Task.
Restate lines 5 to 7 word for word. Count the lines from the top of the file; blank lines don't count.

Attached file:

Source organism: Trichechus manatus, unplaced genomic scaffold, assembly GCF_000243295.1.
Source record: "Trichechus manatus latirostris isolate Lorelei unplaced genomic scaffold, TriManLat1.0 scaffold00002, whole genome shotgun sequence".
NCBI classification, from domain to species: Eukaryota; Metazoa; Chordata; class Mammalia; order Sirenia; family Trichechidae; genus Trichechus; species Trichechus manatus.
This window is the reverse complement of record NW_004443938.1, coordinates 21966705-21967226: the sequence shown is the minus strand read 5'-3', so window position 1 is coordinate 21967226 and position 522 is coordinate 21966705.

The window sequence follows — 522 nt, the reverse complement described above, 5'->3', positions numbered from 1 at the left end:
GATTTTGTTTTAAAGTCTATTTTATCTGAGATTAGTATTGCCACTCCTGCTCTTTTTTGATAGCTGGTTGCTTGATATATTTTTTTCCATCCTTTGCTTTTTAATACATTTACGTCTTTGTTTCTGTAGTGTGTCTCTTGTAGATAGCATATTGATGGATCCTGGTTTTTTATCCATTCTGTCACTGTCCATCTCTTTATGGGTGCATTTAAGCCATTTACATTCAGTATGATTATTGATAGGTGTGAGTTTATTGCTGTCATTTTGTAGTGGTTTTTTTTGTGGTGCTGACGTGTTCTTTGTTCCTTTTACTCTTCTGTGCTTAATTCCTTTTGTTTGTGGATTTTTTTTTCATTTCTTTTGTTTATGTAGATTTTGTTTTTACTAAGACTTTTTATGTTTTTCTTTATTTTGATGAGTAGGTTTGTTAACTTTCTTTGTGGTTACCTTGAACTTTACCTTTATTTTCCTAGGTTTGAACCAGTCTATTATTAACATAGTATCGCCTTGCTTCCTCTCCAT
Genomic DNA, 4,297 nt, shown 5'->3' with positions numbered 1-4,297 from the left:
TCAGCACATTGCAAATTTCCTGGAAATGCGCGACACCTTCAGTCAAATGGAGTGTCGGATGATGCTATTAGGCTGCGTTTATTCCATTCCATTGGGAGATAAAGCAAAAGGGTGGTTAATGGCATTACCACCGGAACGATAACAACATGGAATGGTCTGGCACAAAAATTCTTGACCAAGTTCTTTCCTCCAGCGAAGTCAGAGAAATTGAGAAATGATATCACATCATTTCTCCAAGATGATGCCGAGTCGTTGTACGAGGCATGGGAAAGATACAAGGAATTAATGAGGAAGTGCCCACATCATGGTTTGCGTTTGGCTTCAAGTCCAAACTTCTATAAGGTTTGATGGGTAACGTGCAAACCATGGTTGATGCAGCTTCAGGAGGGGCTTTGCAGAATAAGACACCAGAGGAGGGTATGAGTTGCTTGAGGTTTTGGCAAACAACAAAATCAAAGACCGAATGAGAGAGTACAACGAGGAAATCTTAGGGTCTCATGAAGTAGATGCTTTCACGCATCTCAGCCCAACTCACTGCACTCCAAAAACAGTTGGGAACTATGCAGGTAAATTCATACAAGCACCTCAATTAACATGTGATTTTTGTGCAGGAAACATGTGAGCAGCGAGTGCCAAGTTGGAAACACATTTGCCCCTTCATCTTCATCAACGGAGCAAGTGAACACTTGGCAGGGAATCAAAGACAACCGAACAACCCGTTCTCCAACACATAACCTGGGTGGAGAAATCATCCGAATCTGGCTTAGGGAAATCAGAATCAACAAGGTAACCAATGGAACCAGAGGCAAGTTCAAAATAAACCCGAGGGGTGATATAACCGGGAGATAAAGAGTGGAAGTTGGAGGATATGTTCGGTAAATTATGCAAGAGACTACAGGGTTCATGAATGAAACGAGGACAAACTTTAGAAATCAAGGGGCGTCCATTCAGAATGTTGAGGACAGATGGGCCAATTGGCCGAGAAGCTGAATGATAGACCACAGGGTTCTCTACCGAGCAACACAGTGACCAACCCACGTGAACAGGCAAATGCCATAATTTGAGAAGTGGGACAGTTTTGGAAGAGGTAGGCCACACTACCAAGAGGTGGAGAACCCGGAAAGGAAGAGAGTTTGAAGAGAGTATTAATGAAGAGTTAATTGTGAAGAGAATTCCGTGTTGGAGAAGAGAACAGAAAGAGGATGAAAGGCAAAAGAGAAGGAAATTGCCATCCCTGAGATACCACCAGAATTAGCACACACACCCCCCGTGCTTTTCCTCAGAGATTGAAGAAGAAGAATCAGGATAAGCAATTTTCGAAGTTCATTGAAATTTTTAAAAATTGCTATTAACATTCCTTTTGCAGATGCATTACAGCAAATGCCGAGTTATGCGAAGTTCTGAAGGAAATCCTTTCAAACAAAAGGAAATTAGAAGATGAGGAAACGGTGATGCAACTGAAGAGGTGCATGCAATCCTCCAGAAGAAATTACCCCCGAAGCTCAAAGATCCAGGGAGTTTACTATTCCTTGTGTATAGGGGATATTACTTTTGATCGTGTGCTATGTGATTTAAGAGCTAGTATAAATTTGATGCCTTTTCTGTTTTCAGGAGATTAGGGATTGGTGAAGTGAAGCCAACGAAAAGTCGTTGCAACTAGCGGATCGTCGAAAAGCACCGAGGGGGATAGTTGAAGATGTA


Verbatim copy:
The window sequence follows — 522 nt, the reverse complement described above, 5'->3', positions numbered from 1 at the left end:
GATTTTGTTTTAAAGTCTATTTTATCTGAGATTAGTATTGCCACTCCTGCTCTTTTTTGATAGCTGGTTGCTTGATATATTTTTTTCCATCCTTTGCTTTTTAATACATTTACGTCTTTGTTTCTGTAGTGTGTCTCTTGTAGATAGCATATTGATGGATCCTGGTTTTTTATCCATTCTGTCACTGTCCATCTCTTTATGGGTGCATTTAAGCCATTTACATTCAGTATGATTATTGATAGGTGTGAGTTTATTGCTGTCATTTTGTAGTGGTTTTTTTTGTGGTGCTGACGTGTTCTTTGTTCCTTTTACTCTTCTGTGCTTAATTCCTTTTGTTTGTGGATTTTTTTTTCATTTCTTTTGTTTATGTAGATTTTGTTTTTACTAAGACTTTTTATGTTTTTCTTTATTTTGATGAGTAGGTTTGTTAACTTTCTTTGTGGTTACCTTGAACTTTACCTTTATTTTCCTAGGTTTGAACCAGTCTATTATTAACATAGTATCGCCTTGCTTCCTCTCCAT
Genomic DNA, 4,297 nt, shown 5'->3' with positions numbered 1-4,297 from the left: